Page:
I will say that it has been hard being a mixed-Asian actor in this industry. A lot of times I was told that I wasn't Asian enough, or I would audition for Hispanic or Native American because casting didn't really know what to do with me. I do think that slowly things are changing. I'm a big fan of these shows that are now seeing all ethnicities and then casting the best actor for the job. I feel like there honestly isn't enough representation or mixed-Asian, or even just Asian actors. Until recently most of the Asian roles seemed very presentational, very stereotypical, and all for the sake of being able to call the show "diverse." I've never watched a movie or a TV show that represented my mixed culture, but I do cheer any time I see an Asian actor working and killing it.

What’s it like playing a mermaid on Siren? Can you talk about the audition process? Do you think there is any correlation between Asian Americans being cast as roles that are “otherworldly” or “alien” due to always being considered foreigners in this country?

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Playing Katrina on Siren was a dream come true! I mean how many little girls play mermaids at the pool and brush their hair with a fork, and then grow up to actually be one. And a badass one at that. It’s funny, I actually auditioned at the beginning of season 1 to play Donna, Ryn's sister. I got put on hold for it and got so excited, then I was released. They had given it to someone else. I was so sad and heartbroken. But then a few months later my agent called me and said they added another mermaid to the show and wanted to offer me the role!! Things really do happen for a reason, because Katrina fits me like a glove. And season 2 we were really able to go full tilt with creating mermaid culture and sign etc. It’s an actor’s dream to be able to collaborate like that. And doing the underwater stuff is a once in a lifetime thing I feel like. I felt so at home, and I miss the deep tank days so much. First, I'd like to put it out there that I desperately want to play an alien. So if being Hapa helps I'm excited about it. I do think that when you are casting a look to play something otherworldly, you don't want a look that you've seen a thousand times. And mixing different Asians with any other ethnicity tends to give you a striking and very unique look. I think it has more to do with their interesting looks versus the perception of us being foreigners in this country. But it could be. My brain just doesn't work like that.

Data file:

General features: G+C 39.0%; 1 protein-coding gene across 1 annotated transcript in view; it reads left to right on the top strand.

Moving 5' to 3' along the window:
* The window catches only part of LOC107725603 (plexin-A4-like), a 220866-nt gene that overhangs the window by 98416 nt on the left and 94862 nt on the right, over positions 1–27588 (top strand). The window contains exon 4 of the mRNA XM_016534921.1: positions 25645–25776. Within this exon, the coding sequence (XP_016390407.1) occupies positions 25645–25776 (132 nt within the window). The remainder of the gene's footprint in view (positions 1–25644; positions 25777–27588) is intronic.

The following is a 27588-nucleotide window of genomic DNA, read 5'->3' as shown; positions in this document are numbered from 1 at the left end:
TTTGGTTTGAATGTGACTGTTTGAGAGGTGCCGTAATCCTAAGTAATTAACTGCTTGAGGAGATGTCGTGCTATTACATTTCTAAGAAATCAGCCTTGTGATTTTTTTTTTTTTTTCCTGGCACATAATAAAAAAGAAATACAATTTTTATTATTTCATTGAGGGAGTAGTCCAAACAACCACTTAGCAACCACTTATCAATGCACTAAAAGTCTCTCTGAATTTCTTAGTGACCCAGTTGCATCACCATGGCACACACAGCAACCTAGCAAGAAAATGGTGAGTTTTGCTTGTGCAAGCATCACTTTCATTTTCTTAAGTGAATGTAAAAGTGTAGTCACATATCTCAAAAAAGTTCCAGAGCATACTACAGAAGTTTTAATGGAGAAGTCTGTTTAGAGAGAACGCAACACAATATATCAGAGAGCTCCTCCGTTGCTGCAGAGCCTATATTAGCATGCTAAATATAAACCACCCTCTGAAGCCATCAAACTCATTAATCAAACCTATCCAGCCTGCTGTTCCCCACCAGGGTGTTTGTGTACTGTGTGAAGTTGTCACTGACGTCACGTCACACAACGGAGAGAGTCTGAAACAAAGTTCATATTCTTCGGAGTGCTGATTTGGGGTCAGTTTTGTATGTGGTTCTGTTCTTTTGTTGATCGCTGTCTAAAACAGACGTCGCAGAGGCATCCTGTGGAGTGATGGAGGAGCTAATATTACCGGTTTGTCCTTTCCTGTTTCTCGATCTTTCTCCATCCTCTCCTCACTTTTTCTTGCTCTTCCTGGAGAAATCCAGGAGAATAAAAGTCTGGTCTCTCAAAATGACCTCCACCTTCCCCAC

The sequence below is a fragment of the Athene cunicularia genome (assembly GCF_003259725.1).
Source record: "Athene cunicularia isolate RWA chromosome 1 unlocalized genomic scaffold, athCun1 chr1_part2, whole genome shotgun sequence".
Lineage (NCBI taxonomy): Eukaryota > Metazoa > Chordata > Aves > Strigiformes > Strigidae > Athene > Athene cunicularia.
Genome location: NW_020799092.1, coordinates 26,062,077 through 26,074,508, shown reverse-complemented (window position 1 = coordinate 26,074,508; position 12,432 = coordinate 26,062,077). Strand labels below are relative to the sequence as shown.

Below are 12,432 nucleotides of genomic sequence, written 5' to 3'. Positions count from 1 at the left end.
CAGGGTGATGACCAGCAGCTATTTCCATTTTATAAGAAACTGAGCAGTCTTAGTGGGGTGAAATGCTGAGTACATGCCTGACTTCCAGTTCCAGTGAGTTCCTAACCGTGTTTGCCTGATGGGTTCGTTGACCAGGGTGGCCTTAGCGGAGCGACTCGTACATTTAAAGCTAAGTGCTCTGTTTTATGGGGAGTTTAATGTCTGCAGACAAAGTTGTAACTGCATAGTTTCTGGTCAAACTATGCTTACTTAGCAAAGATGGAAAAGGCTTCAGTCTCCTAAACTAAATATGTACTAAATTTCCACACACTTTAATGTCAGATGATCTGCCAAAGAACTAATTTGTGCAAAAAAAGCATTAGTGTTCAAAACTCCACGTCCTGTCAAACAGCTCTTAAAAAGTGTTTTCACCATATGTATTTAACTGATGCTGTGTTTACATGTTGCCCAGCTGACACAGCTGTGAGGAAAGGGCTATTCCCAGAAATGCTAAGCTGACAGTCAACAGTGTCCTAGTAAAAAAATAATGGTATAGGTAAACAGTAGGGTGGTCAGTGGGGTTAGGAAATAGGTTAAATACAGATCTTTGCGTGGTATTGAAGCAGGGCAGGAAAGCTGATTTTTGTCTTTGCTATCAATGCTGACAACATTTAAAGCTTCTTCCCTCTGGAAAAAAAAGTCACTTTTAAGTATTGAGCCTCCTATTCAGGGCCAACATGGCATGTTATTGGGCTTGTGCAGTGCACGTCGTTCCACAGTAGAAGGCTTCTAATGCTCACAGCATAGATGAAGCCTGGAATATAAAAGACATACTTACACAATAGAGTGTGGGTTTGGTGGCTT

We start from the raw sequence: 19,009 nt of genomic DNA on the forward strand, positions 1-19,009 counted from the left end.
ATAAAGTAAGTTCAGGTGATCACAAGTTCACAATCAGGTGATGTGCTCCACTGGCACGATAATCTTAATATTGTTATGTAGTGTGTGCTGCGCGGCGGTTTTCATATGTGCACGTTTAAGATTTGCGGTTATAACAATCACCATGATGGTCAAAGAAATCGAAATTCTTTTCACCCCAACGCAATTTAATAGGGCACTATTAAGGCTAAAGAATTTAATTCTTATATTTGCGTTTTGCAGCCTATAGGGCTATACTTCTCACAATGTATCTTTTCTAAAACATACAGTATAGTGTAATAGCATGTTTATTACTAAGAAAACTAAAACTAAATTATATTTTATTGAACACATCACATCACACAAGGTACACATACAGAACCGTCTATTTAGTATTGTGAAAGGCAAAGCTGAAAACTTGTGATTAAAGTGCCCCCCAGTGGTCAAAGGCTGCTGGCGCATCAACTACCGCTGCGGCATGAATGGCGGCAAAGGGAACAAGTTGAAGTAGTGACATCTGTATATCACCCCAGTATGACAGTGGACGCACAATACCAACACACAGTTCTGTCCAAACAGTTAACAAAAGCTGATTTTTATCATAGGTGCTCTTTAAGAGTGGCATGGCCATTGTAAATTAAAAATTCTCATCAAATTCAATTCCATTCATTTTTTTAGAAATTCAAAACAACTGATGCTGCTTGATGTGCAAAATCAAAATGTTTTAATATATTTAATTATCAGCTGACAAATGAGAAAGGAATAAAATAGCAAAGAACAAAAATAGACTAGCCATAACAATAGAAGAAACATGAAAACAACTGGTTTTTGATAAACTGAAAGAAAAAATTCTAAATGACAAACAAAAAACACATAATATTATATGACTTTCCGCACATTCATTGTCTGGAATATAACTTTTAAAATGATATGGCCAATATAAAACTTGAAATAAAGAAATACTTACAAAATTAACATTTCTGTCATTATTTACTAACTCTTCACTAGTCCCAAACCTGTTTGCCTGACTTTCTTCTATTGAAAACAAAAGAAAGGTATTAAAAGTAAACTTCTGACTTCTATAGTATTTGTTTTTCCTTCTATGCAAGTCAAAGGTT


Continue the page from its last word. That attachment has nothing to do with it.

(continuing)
What’s the best thing about being mixed?

The best thing about being mixed is my family. Hands down the best thing. I have a 5-year-old son, and it's amazing for me to see him growing up in a home where we take off our shoes at the door, burn incense for my Ojiichan, eat Indonesian food, sing French nursery rhymes, dance hula, and occasionally milk cows.

Any words of advice for an aspiring Hapa actor?

Just keep going. And own who you are. I tried covering my freckles so I would look more Asian, or changing my makeup to look more Caucasian. But at the end of the day, the roles that are for you will come to you when you embrace who you are wholly. It takes time, so much time, but if your heart can think of no other career than acting, it will all be worth it.


End of Interview


Follow Aylya on social media!

Instagram: @freshfreckles

Twitter: @_freshfreckles

 

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Alex Chester is the creator and producer of the theatre company WeSoHapa - a theatre based on diversity and inclusion. She is a New York City based columnist for On Stage Blog and contributing writer for ManhattanDigest.com and HuffPo. She also hosts a podcast with fellow writer Melissa Slaughter,  We're Not All Ninjas.  Follow her on Twitter/Instagram @AlexFChester if you like food and cats.